4. Add the broth mixture to the sweet potatoes in the pot and puree with an immersion blender (or your preferred method). Serve the soup with bacon pieces on top.

This one definitely goes on the keeper list! Enjoy.

Friday, January 16, 2009

Pasta-Stuffed Peppers

This meal is good. I realize "good" is one of those adjectives you are taught in elementary school is much better substituted with something like "unsurpassable." But if you ask me, when it comes to food, "good" is a very high compliment. Granted, it totally depends on the tone of your voice when you say it. For instance, if I gave my husband a plate of lovingly prepared food and he were foolish enough (which he isn't) to say "eh, it looks pretty good." Well, that's not the good kind of good. But if it's a "wow, honey, this is GOOD." Now that's what I like to hear.

If you like roasted red peppers, this is your dish. The presentation is a bit unnecessary, but it was kind of fun to precariously balance the roasted pepper on the plate to try to make it look restaurant-fancy. One of the peppers toppled over immediately. But it's all about trying, right? And it tasted fantastic. I think next time I'll just chop up the peppers and toss them into the mix.

Pasta-Stuffed Peppers
Adapted from Everyday with Rachael Ray
serves 2, with enough leftover pasta for a third


about 1/3 pound short whole wheat pasta (I used rotini)
2 large red bell peppers, tops cut off and reserved, seeds and ribs discarded
black pepper
1 tablespoon EVOO, plus more for drizzling
2 jarred roasted red peppers
1 shallot, finely chopped
1 clove garlic, minced or pressed
1 teaspoon crushed red pepper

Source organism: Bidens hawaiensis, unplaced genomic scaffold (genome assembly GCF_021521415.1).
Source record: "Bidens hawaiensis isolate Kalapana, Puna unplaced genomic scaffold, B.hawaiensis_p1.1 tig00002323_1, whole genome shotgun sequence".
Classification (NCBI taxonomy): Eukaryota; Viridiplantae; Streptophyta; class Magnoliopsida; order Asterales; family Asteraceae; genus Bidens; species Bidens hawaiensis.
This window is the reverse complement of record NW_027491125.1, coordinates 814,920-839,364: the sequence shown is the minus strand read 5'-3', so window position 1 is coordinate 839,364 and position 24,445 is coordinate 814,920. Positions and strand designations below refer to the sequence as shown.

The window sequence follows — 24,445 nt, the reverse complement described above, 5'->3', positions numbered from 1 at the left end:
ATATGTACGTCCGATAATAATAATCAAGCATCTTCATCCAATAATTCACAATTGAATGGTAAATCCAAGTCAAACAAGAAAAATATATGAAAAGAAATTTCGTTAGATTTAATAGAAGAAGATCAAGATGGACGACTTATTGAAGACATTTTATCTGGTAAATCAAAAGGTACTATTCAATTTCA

1 sprig rosemary, stems discarded and leaves chopped
1 14.5 ounce can fire-roasted diced tomatoes
1 generous handful of baby arugula
2 slices of fresh mozzarella
2 tablespoons freshly grated parmesan


1. Preheat oven to 425. Bring a large pot of water to a boil, salt it, add the pasta and cook until al dente. Drain and set aside.

2. While pasta water is coming up to a boil, trim the bottoms of the bell peppers, without making a hole if possible, so that they stand. Season inside with salt and black pepper. Turn the peppers bottom side up in a baking dish, set the tops alongside and drizzle with EVOO. Roast for 20 minutes.

3. In a food processor, puree jarred roasted red peppers. In a large skillet (while the pasta is cooking), heat 1 tablespoon EVOO over medium heat. Add shallot, garlic, crushed red pepper and rosemary. Cook until softened, 5-7 minutes. Add pureed peppers and fire-roasted tomatoes; season with salt and pepper and stir. Simmer for 5 minutes.

4. Add the cooked pasta to the skillet and toss. Add arugula and cook until wilted.

5. Preheat the broiler. Turn the peppers upright and fill with pasta. (If they don't fall over, you deserve a medal. I had to prop mine up against each other). Top with mozzarella slice and grated parmesan. Broil until cheese is melted, 2 minutes. Serve with the tops and extra pasta on the side.


Thursday, January 15, 2009

Steak Noodle Bowls

The rest of the flank steak I bought when I made the Thai salad a few weeks ago was sitting in our freezer, so I decided it wouldn't break my once-a-month rule to cook the rest of it now. Tonight was a night for a simple weeknight supper, and this recipe sounded too good and too easy to pass up. It was every bit as tasty and satisfying as it sounded. Also, it was a good excuse to christen the cast-iron skillet I got for Christmas!

Steak Noodle Bowls
Adapted from Martha Stewart's Everyday Food
serves 2


coarse salt and ground pepper
3 ounces soba noodles
1/2 pound to 3/4 pound flank or skirt steak, cut in half if too big to fit in skillet
1/2 pound snow peas, stem ends removed
2 tablespoons soy sauce
2 tablespoons water
3 tablespoons chopped unsalted peanuts


1. In a pot of boiling water, cook noodles until al dente (about 3-4 minutes). Drain and set aside.

2. Heat a large skillet while the noodles are cooking, over medium-high. Season steak with salt and pepper. Cook, turning once, until medium-rare, 5-6 minutes per side. Transfer steak to a cutting board and tent with foil.